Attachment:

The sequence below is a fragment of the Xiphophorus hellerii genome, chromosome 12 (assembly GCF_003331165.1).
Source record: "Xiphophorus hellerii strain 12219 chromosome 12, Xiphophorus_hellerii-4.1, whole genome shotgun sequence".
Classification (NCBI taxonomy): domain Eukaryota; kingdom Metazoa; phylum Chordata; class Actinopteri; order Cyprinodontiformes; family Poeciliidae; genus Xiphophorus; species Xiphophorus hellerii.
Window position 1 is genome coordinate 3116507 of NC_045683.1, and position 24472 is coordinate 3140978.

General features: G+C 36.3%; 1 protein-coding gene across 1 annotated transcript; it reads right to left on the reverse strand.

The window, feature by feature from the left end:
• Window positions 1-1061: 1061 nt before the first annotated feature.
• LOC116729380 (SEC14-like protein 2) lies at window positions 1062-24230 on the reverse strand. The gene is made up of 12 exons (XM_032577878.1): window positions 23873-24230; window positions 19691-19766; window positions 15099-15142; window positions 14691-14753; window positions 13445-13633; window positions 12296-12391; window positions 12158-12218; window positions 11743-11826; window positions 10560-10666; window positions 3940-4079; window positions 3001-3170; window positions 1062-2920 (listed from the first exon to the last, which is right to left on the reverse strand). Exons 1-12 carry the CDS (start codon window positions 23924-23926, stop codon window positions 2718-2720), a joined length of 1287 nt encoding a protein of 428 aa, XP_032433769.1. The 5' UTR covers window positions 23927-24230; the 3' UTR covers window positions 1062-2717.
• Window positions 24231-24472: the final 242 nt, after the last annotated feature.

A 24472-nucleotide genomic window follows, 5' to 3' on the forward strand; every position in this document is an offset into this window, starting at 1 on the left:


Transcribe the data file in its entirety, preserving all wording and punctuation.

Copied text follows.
The sequence below is a fragment of the Xiphophorus hellerii genome, chromosome 12 (assembly GCF_003331165.1).
Source record: "Xiphophorus hellerii strain 12219 chromosome 12, Xiphophorus_hellerii-4.1, whole genome shotgun sequence".
Classification (NCBI taxonomy): domain Eukaryota; kingdom Metazoa; phylum Chordata; class Actinopteri; order Cyprinodontiformes; family Poeciliidae; genus Xiphophorus; species Xiphophorus hellerii.
Window position 1 is genome coordinate 3116507 of NC_045683.1, and position 24472 is coordinate 3140978.

General features: G+C 36.3%; 1 protein-coding gene across 1 annotated transcript; it reads right to left on the reverse strand.

The window, feature by feature from the left end:
• Window positions 1-1061: 1061 nt before the first annotated feature.
• LOC116729380 (SEC14-like protein 2) lies at window positions 1062-24230 on the reverse strand. The gene is made up of 12 exons (XM_032577878.1): window positions 23873-24230; window positions 19691-19766; window positions 15099-15142; window positions 14691-14753; window positions 13445-13633; window positions 12296-12391; window positions 12158-12218; window positions 11743-11826; window positions 10560-10666; window positions 3940-4079; window positions 3001-3170; window positions 1062-2920 (listed from the first exon to the last, which is right to left on the reverse strand). Exons 1-12 carry the CDS (start codon window positions 23924-23926, stop codon window positions 2718-2720), a joined length of 1287 nt encoding a protein of 428 aa, XP_032433769.1. The 5' UTR covers window positions 23927-24230; the 3' UTR covers window positions 1062-2717.
• Window positions 24231-24472: the final 242 nt, after the last annotated feature.

A 24472-nucleotide genomic window follows, 5' to 3' on the forward strand; every position in this document is an offset into this window, starting at 1 on the left: